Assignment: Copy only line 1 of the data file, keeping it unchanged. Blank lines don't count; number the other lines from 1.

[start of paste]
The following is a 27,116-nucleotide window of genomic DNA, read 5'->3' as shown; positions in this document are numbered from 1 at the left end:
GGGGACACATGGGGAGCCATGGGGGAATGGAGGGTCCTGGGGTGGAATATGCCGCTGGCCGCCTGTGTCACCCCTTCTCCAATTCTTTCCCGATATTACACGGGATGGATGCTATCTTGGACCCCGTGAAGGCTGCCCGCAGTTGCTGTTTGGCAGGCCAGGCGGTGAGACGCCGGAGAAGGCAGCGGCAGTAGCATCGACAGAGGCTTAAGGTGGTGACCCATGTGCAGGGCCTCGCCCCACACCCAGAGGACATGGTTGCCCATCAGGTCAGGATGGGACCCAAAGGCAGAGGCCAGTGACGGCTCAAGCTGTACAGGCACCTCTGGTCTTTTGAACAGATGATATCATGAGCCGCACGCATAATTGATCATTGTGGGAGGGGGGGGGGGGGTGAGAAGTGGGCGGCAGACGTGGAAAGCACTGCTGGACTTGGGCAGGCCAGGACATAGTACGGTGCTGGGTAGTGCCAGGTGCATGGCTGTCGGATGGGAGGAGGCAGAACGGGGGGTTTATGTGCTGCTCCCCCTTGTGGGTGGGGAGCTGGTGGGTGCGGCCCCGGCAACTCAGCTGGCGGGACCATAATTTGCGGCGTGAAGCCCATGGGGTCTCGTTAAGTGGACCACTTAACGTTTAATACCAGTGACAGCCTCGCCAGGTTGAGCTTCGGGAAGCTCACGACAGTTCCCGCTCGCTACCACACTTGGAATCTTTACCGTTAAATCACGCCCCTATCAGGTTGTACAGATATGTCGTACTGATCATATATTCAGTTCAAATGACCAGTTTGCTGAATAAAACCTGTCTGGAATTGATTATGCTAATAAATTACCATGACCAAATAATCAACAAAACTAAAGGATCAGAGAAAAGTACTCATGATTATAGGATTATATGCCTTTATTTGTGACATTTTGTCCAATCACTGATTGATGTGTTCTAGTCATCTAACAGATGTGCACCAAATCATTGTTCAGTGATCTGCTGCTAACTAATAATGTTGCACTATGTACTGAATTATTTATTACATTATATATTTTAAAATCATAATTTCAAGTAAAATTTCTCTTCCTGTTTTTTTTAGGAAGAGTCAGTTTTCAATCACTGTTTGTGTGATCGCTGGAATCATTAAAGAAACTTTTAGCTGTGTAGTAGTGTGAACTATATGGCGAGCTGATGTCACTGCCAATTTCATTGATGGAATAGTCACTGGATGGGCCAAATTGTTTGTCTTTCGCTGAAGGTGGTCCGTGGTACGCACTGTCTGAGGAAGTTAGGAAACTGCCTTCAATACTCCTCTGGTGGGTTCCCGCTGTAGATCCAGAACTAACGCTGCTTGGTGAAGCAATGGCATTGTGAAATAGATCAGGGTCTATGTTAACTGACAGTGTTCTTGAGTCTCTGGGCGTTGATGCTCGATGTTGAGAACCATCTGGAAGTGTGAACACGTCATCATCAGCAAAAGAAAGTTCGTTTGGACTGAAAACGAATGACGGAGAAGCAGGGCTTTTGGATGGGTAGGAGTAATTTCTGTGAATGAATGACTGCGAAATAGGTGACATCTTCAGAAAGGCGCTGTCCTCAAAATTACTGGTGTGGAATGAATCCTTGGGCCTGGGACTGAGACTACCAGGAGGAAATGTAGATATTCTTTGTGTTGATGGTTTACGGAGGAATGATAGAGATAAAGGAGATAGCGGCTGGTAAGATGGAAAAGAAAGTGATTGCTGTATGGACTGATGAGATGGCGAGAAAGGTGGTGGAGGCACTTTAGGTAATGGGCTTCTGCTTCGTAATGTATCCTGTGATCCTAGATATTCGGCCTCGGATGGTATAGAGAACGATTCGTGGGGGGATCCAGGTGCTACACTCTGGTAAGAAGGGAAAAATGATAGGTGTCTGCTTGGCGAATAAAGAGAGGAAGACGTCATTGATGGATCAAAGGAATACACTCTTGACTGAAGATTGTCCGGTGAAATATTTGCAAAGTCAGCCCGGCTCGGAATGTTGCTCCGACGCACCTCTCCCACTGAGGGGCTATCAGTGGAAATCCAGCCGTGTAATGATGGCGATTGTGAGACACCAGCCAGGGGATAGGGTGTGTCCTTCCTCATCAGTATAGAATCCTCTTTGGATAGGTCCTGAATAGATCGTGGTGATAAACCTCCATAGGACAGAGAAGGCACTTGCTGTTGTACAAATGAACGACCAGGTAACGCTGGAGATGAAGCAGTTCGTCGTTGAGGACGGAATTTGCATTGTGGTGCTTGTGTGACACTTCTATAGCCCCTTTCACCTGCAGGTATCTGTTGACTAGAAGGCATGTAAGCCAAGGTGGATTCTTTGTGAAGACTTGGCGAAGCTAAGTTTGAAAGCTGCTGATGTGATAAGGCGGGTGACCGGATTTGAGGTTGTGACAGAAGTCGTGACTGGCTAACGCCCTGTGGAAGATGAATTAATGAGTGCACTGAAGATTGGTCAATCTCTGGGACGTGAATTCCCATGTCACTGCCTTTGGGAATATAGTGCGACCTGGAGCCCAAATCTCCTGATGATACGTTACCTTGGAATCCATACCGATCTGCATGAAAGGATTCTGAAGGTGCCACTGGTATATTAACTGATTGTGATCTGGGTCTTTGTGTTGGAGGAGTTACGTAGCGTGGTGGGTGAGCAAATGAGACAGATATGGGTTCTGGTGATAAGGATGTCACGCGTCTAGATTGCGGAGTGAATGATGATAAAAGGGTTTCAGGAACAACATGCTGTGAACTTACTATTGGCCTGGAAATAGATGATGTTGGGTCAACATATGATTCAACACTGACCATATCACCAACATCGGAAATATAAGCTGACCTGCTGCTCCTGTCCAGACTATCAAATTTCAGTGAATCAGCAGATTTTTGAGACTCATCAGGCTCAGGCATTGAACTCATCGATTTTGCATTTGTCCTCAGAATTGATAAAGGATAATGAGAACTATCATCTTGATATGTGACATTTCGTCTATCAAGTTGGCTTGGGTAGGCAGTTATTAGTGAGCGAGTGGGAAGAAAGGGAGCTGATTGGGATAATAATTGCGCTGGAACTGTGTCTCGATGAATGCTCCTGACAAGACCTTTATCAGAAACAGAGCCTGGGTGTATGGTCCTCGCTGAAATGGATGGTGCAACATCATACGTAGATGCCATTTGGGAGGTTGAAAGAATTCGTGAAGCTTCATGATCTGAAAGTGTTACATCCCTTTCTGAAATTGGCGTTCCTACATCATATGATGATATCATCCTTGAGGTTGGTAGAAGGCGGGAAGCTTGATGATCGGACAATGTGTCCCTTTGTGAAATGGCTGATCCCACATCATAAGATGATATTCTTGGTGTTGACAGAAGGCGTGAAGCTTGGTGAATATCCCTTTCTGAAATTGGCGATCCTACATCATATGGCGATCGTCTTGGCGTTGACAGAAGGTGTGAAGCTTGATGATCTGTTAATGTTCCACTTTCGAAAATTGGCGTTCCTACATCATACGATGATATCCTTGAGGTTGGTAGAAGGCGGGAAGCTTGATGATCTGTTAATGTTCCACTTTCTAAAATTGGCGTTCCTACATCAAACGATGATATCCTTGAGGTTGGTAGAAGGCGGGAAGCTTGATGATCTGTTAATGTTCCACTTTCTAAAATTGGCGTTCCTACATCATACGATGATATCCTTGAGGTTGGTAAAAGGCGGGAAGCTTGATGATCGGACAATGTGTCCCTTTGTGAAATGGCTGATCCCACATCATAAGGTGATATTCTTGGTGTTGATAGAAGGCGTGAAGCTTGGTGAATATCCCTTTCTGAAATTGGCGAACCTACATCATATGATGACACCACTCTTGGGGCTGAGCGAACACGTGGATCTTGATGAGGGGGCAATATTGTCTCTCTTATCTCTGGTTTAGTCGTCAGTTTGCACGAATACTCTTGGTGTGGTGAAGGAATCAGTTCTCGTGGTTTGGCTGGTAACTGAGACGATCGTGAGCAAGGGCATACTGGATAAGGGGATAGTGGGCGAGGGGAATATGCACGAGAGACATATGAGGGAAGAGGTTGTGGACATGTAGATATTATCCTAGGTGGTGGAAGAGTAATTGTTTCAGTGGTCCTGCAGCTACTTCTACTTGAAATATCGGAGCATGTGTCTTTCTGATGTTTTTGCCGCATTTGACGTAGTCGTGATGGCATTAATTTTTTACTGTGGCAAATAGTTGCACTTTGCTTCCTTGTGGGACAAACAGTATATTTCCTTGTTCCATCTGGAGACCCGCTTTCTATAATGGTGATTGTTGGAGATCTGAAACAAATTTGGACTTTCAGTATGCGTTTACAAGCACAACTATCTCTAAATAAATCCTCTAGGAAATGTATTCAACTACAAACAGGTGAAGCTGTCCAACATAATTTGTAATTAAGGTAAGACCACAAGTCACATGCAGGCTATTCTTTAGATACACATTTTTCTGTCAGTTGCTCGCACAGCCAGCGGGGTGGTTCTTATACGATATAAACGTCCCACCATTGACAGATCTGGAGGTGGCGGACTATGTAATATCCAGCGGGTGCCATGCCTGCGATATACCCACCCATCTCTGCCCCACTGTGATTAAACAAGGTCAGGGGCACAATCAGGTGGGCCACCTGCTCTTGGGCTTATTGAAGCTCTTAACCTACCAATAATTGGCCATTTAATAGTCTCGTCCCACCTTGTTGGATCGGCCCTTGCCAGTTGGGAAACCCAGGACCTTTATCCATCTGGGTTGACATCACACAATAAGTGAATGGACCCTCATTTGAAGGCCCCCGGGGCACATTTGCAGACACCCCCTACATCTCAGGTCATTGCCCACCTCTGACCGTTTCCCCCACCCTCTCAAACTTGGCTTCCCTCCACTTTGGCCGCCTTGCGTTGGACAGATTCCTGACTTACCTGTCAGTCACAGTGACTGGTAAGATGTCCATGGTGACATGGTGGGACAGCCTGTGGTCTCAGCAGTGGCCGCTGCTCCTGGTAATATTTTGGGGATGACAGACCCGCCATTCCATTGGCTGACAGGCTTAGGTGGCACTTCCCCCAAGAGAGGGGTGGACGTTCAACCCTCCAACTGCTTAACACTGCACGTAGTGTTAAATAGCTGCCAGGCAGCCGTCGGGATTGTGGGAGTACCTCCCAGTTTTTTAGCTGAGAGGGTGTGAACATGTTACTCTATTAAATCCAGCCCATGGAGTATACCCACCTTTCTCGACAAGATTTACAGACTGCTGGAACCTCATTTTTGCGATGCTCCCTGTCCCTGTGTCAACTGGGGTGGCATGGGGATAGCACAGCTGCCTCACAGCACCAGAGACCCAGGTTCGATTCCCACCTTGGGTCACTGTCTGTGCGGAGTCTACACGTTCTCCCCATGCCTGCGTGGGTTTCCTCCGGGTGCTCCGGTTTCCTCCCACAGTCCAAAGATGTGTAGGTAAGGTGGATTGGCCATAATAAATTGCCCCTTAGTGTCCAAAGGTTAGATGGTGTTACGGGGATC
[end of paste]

The following is a 27,116-nucleotide window of genomic DNA, read 5'->3' as shown; positions in this document are numbered from 1 at the left end: